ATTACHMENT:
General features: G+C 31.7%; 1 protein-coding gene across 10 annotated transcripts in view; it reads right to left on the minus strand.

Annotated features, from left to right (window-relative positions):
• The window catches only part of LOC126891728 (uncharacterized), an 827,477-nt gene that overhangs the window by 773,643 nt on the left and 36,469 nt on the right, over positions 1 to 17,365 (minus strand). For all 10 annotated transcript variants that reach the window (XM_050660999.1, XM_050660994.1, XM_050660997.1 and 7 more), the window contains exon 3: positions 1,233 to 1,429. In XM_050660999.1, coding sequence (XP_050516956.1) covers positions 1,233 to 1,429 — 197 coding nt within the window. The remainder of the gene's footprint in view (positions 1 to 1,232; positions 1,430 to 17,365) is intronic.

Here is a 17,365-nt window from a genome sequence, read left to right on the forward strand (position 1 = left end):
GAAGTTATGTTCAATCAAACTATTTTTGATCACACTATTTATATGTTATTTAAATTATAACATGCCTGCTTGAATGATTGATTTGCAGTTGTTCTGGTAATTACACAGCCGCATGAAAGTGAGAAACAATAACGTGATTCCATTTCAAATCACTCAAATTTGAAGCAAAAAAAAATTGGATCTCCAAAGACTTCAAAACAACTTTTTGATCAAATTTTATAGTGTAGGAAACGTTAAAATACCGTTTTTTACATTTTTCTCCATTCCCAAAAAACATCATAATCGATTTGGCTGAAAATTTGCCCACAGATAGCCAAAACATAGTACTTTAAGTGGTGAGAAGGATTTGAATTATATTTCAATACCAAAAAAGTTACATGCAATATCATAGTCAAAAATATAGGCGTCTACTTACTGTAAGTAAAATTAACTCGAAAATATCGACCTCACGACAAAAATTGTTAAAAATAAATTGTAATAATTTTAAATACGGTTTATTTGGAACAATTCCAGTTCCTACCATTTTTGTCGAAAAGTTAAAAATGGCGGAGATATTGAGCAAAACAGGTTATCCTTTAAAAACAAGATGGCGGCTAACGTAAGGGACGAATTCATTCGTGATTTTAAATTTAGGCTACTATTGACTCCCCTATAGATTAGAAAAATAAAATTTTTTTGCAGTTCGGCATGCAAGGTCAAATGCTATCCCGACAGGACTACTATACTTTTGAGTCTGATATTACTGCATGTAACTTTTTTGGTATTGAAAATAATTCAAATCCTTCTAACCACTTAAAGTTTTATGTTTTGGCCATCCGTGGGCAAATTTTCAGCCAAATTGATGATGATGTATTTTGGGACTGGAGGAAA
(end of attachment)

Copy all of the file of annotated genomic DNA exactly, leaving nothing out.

General features: G+C 31.7%; 1 protein-coding gene across 10 annotated transcripts in view; it reads right to left on the minus strand.

Annotated features, from left to right (window-relative positions):
• The window catches only part of LOC126891728 (uncharacterized), an 827,477-nt gene that overhangs the window by 773,643 nt on the left and 36,469 nt on the right, over positions 1 to 17,365 (minus strand). For all 10 annotated transcript variants that reach the window (XM_050660999.1, XM_050660994.1, XM_050660997.1 and 7 more), the window contains exon 3: positions 1,233 to 1,429. In XM_050660999.1, coding sequence (XP_050516956.1) covers positions 1,233 to 1,429 — 197 coding nt within the window. The remainder of the gene's footprint in view (positions 1 to 1,232; positions 1,430 to 17,365) is intronic.

Here is a 17,365-nt window from a genome sequence, read left to right on the forward strand (position 1 = left end):
GAAGTTATGTTCAATCAAACTATTTTTGATCACACTATTTATATGTTATTTAAATTATAACATGCCTGCTTGAATGATTGATTTGCAGTTGTTCTGGTAATTACACAGCCGCATGAAAGTGAGAAACAATAACGTGATTCCATTTCAAATCACTCAAATTTGAAGCAAAAAAAAATTGGATCTCCAAAGACTTCAAAACAACTTTTTGATCAAATTTTATAGTGTAGGAAACGTTAAAATACCGTTTTTTACATTTTTCTCCATTCCCAAAAAACATCATAATCGATTTGGCTGAAAATTTGCCCACAGATAGCCAAAACATAGTACTTTAAGTGGTGAGAAGGATTTGAATTATATTTCAATACCAAAAAAGTTACATGCAATATCATAGTCAAAAATATAGGCGTCTACTTACTGTAAGTAAAATTAACTCGAAAATATCGACCTCACGACAAAAATTGTTAAAAATAAATTGTAATAATTTTAAATACGGTTTATTTGGAACAATTCCAGTTCCTACCATTTTTGTCGAAAAGTTAAAAATGGCGGAGATATTGAGCAAAACAGGTTATCCTTTAAAAACAAGATGGCGGCTAACGTAAGGGACGAATTCATTCGTGATTTTAAATTTAGGCTACTATTGACTCCCCTATAGATTAGAAAAATAAAATTTTTTTGCAGTTCGGCATGCAAGGTCAAATGCTATCCCGACAGGACTACTATACTTTTGAGTCTGATATTACTGCATGTAACTTTTTTGGTATTGAAAATAATTCAAATCCTTCTAACCACTTAAAGTTTTATGTTTTGGCCATCCGTGGGCAAATTTTCAGCCAAATTGATGATGATGTATTTTGGGACTGGAGGAAA